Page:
“I am going to keep going with this set until my voice no longer works.”
The day was here, and the carnival of crazy had arrived! Without even arriving at the venue, word had spread on social media and text that the entry line was LONG, wrapping around the Bowen Hills bridge to the RBWH and O’Connell Terrace. The PTSD of the entry line for Good Things late last year had definitely gotten to some. But, in superb style, the promoters had learned from that debacle, and gates were open a full hour earlier, and the line moved with purpose, for these weren’t just heavy music fans; this was the Slipknot family, Maggots, if you will.
As I entered, the main arena was already absolutely heaving to the sounds of Bad Omens. Frontman Noah Sebastian made mention of his vocal blowouts/dilemmas earlier in the week and said he might need help singing some of the following songs. He did not need help. His pipes were in immaculate form today, and there was absolutely no concern to be had here as he transitioned from pristine cleans to aggressive/abrasive screams. From everything I had witnessed online this week (the demand for them and punters asking that their set time be longer), coupled with their song, Just Pretend, going viral, this is a band I don’t think anyone would be surprised to see back.
Void of Vision took to Stage 2 in their sleek leather outfits (gotta give props for having the timeslot they did, in the full blistering sun, and giving it the energy they did) and stormed the stage early on to a big reaction. HELL HELL HELL was a big highlight of the set, and frontman Jack Bergin ended the set, telling the crowd that this one was for his “LONELY PEOPLE”. It was short and sweet, to be sure, but Void of Vision delivered. There was a promise made that after this set, they were taking a little time to reflect, then entering the studio to write what they promised to be their “best record yet”, which is 100% a high bar to set.
If VoV was a party starter, Alpha Wolf was a riot starter. The band have been pretty open this week with their delight at the early crowds' size and enthusiasm for their set. They’ve just returned from the US, and they were MATCH-FIT. This was a cohesive and intent unit of band members, a well-oiled machine, a crack team of mosh warriors. They knew how to push the crowd’s buttons and make them move. It was like watching a puppeteer. Drummer Mitch Fogerty gets a special mention here, as he was TIGHT. They’re not stopping, either. They’re off to Europe next week. Epic.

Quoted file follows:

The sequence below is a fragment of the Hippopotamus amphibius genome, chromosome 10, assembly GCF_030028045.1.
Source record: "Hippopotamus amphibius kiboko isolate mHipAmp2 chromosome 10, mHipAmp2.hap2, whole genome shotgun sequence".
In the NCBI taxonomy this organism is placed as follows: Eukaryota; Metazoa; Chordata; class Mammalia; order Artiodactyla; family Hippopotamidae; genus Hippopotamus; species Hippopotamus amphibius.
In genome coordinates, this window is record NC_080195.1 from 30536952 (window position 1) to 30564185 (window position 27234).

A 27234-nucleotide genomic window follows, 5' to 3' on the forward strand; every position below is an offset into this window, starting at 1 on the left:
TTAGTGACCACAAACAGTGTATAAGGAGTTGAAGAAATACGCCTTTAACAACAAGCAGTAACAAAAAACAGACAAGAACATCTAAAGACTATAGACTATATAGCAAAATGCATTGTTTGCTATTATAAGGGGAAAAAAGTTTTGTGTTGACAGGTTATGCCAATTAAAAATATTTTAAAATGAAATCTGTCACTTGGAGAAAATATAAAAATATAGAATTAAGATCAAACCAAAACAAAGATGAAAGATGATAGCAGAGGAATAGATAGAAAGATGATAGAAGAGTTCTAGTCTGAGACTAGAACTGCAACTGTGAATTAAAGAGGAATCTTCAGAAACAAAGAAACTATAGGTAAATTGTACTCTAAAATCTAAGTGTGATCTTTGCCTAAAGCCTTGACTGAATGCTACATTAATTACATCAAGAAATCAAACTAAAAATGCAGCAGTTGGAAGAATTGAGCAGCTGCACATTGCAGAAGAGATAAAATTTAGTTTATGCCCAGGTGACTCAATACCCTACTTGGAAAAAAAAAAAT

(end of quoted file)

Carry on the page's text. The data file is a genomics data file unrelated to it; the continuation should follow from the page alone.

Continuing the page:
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Knocked Loose was up next. I had an inkling that my 19-year-old nephew, who had never even heard of Knocked Loose, would be a convert by the end of their set. I did not mention it to him, only alluding that this was more of a punk hardcore set and that they were intense. I had the inkling that he might like them, and sure enough, at the end of the Knocked Loose set (which felt way too short, I might add), he piped up saying he was suitably impressed and that Bryan Garriss gave him whiffs of the same energy of Zack De La Rocha. And rightly so.
There were absolutely no prizes for guessing who I was there to see today. I have their Eternal Blue album art logo tattooed on my arm, and I had long waited for this moment to arrive. Considering their fairly early set time, I shouldn’t have been surprised at their relatively short set list, but I definitely wanted more. Certainly, with the quickly sold-out nature of their show in Melbourne last Thursday with Make Them Suffer and Reliqa, and the massive turn-outs early on at Melbourne, Sydney, and now Brisbane, Spiritbox’s swift return has to be on the cards. The band took the stage, leaving Courtney to enter alone, garnering a huge cheer. Yesterday’s Sydney set saw her in orange; today, she wore a white Beyonce hoodie and tennis skirt - her presence felt from the front to the back and side-to-side of the RNA showgrounds. Singlaongs, mosh, and awe from the crowd was the vibe - and the setlist rollicked through fan favourites and singles from Eternal Blue, the viral YouTube hit Rule of Nines and two out of three tracks from the Rotoscope 3-track released in 2022. Rotoscope and Holy Roller hit hard, but nothing quite as hard as the final outro screams of Hysteria. Spiritbox = perfection. I got everything I wanted out of their live show and more—incredible presence.
In an unfortunate turn of events, I completely missed both Story of the Year and In Flames due to food taking an excessive amount of time to get, but once that was chowed down, it was time to get back into the main arena for Amon Amarth. I am certainly in the minority here, as their crowd was out in force today and loved every second of their show, but this show wasn’t really for me. There was no doubt that there was an incredible energy there for them, what with the crowd literally sitting on the ground and rowing an imaginary Viking ship for them and a massive portion of the crowd throwing the horns for them in unison and more. They have a special talent for getting their fans and the crowd on their side, proudly proclaiming that everyone in Brisbane were now VIKINGS, and I mean, how can you not have your ego stroked by that?